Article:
We talked to actor Neal Craig about his role in Calculating Kindness, and the making process. Some of Neal’s many theatre credits include Swallows & Amazons at Bristol Old Vic, National Theatre and West End; Owen Wingrave at Aldeburgh and Edinburgh International Festival; The Conspirators and Henry V at Orange Tree Theatre; and Hamlet at Watermill Theatre. Neal is an associate artist and founder member of 1923 Theatre Company.
Q: Tell us a little bit about your role in (in the production) of Calculating Kindness
A: I play the role of Bill Hamilton who was the evolutionary geneticist with whom George Price worked after he read Hamilton’s paper ‘The Genetical Evolution of Social Behaviour’, which directly inspired George to create the Price Equation. Hamilton is a benign character whose friendship with George is complex and I think quite beautiful. They were almost kindred spirits, as Hamilton said when George died “I felt like I’d lost part of myself.”
Q: How does George Price’s theory of altruism come into play?
A: Lydia Adetunji (the writer) has cleverly made the theory, almost, another character within the play. So as we go through the piece and find the best way to tell the story, the theory is always there looking over your shoulder, helping to guide us. It’s amazing how tangible it becomes. You really start to understand how it could affect people like George and Hamilton and shake the foundations of what you thought you knew and why you think you’re doing things. I’ve had some periods of existential crisis and breaking into cold sweats when I think about it too much!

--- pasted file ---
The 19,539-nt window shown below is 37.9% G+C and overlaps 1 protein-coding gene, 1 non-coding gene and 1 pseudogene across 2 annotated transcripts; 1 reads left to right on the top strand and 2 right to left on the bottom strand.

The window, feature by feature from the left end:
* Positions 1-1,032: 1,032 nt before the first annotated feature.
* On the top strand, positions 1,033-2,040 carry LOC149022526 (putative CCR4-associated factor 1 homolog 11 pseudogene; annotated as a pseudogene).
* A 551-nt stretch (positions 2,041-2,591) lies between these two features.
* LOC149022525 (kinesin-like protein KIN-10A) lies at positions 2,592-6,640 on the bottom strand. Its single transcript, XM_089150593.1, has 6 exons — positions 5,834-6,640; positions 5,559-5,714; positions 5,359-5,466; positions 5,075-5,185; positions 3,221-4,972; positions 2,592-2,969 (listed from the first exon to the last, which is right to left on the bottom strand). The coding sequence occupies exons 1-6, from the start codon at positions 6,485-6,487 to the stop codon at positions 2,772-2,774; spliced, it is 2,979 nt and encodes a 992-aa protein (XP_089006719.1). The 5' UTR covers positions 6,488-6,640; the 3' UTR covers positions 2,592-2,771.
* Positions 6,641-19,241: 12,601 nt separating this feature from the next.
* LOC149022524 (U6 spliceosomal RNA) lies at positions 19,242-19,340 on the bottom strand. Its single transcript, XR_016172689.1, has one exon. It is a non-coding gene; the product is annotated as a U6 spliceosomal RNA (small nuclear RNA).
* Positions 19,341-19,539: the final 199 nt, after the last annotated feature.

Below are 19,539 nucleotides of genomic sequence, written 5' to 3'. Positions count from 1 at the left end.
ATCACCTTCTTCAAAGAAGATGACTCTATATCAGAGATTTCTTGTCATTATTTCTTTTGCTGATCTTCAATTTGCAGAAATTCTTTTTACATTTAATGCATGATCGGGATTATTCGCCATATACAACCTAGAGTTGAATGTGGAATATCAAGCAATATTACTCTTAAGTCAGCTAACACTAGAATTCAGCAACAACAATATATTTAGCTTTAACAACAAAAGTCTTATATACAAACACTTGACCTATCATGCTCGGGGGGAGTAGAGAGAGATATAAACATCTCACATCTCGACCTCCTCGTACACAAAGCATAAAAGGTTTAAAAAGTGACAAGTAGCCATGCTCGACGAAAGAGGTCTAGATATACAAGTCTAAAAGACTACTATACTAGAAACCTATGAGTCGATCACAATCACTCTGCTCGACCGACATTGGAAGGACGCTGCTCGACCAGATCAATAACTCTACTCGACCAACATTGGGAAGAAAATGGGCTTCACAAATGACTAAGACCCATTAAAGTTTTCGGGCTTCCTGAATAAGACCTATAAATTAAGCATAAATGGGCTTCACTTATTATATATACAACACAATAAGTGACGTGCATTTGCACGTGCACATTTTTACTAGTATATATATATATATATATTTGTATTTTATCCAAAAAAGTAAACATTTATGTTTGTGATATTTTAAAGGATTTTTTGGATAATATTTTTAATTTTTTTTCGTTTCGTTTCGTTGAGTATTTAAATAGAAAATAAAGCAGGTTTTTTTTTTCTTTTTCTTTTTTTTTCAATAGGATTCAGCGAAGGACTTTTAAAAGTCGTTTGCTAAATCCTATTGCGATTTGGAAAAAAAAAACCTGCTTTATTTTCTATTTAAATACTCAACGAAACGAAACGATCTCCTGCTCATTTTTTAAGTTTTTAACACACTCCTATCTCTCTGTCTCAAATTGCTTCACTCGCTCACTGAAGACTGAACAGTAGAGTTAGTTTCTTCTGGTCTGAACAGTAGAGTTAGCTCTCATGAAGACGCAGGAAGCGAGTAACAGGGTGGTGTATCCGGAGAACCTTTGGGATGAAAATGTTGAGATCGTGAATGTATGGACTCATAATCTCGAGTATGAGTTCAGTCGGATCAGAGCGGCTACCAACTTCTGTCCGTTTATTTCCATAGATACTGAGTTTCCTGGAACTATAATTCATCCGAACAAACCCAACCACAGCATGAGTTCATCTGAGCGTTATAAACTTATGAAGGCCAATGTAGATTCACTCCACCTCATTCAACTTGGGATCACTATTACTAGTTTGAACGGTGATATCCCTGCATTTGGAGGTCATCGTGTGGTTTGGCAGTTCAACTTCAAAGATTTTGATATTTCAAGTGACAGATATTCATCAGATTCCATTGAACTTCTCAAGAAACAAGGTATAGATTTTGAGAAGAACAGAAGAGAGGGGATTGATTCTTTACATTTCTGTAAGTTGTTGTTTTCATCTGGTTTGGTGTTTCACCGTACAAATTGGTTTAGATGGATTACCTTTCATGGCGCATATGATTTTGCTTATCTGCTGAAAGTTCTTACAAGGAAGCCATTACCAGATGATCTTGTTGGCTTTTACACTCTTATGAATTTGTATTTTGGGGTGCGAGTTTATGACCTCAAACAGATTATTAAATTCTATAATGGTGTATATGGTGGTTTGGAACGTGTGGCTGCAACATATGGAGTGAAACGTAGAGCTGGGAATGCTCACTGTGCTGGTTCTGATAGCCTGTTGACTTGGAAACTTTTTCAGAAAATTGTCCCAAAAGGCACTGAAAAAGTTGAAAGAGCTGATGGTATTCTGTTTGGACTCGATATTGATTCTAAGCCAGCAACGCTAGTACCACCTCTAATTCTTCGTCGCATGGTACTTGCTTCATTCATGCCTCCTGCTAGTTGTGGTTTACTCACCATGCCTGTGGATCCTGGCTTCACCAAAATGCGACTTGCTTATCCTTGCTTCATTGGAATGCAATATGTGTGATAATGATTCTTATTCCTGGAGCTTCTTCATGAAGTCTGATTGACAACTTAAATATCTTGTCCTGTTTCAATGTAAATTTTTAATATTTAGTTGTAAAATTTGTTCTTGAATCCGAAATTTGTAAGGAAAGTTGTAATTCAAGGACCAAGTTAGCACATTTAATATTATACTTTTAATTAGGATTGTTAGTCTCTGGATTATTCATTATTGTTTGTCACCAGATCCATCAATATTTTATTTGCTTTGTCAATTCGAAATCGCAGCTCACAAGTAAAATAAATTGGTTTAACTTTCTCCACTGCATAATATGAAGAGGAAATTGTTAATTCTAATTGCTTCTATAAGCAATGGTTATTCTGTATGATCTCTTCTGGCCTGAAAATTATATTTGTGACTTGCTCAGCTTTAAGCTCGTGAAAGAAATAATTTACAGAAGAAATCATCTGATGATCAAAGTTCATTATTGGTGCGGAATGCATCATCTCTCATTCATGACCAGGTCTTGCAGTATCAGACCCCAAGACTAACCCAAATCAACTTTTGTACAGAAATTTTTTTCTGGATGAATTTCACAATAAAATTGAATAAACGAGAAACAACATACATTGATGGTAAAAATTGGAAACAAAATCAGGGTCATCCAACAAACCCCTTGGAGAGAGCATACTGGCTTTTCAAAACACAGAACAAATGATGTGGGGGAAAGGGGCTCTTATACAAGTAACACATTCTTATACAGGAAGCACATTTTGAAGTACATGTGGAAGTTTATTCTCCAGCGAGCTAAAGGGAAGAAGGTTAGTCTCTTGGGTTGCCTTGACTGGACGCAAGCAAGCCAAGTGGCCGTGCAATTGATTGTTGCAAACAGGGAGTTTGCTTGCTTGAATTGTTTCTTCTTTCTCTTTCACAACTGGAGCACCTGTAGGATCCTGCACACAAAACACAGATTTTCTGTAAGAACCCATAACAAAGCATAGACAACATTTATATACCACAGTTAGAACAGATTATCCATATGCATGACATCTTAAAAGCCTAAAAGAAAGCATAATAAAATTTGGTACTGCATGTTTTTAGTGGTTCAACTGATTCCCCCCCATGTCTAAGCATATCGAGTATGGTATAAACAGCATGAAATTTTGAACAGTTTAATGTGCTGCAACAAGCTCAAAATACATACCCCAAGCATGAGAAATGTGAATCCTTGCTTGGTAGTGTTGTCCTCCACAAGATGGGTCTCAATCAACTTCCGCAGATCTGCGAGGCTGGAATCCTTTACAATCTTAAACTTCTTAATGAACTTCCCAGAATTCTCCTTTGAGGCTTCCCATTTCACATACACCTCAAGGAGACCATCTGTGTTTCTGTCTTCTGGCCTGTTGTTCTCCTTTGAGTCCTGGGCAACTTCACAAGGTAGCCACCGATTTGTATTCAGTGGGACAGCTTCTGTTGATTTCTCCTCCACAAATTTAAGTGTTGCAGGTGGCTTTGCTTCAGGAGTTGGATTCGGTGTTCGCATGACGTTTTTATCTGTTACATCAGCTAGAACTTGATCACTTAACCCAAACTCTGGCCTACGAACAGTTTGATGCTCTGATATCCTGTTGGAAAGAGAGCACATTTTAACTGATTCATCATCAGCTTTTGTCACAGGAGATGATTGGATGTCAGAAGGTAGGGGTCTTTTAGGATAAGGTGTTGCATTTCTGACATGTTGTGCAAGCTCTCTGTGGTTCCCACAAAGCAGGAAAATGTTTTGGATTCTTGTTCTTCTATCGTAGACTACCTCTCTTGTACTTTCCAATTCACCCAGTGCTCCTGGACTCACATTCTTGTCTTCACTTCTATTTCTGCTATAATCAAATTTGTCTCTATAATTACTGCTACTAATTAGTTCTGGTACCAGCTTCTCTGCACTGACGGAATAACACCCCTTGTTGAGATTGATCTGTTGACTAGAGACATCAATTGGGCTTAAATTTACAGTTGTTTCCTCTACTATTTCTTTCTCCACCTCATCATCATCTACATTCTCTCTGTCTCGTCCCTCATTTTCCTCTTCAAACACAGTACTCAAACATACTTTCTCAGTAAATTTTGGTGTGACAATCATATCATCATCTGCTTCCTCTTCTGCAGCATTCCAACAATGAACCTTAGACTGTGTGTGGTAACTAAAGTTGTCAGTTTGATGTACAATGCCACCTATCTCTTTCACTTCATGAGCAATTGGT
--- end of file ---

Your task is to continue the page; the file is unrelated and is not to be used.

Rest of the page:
Q: What have you learned through making the show?
A: Approaching complex subjects like altruism, kin selection and group selection within evolutionary genetics, which I knew pretty much nothing about beforehand, within the medium of storytelling is a strange and rewarding experience. At times I feel like we’re attempting to translate another language into our own language of theatre and trying to finding the pivotal points of the theory. The people involved and the huge obstacles they faced has forced me to try and gain a (very) basic language of genetics. I feel like I’m at university at times.
But what I have learnt more than anything else is that this is the story of a very troubled, brilliant man and the relationships that led to his premature death. It’s a very human story, which deserves to be told with sensitivity and honesty.
Q: How has the physical language of the play developed?
A: It’s difficult to answer this question as we’re still playing and the rehearsal room does metaphorically resemble a child’s bedroom scattered with toys and discarded ideas. Instinctively we’re starting to find a certain type of language but right now I do find it hard to pin down. It’s an exciting stage to be at, and with a director like Laura (Farnworth) we all feel we’re travelling on a journey together and discoveries are being made on a daily, even an hourly basis. It’s incredibly inspiring and inventive.
Q: There are four academic advisors attached to the production – how have you found working with them?
A: Having advisors there is a font of incredible resource and reassurance. Dr Andy Gardner of St. Andrews University uses the Price Equation on a daily basis and helped to show us as actors how beautiful and universal George’s creation is and to what extent it could be used for. Prof. Alan Grafen of Oxford University explained how the Price Equation works in practice, but for me his input is invaluable as he knew and worked very closely with Bill Hamilton. Sharing and exploring this world from an academic and an artistic point of view I think makes all of us augment our habitual ways of thinking, and in storytelling I believe that is a very exciting place to be.
Q: What’s your favourite quote from the play?
A: “I see you George. My eyes are open and I see you.”
These words spoken by Julia, although having their own context within the play, for me are like a destination we’re journeying towards. It is what I want the audience to see. And if we keep going like we are, I’m sure they will.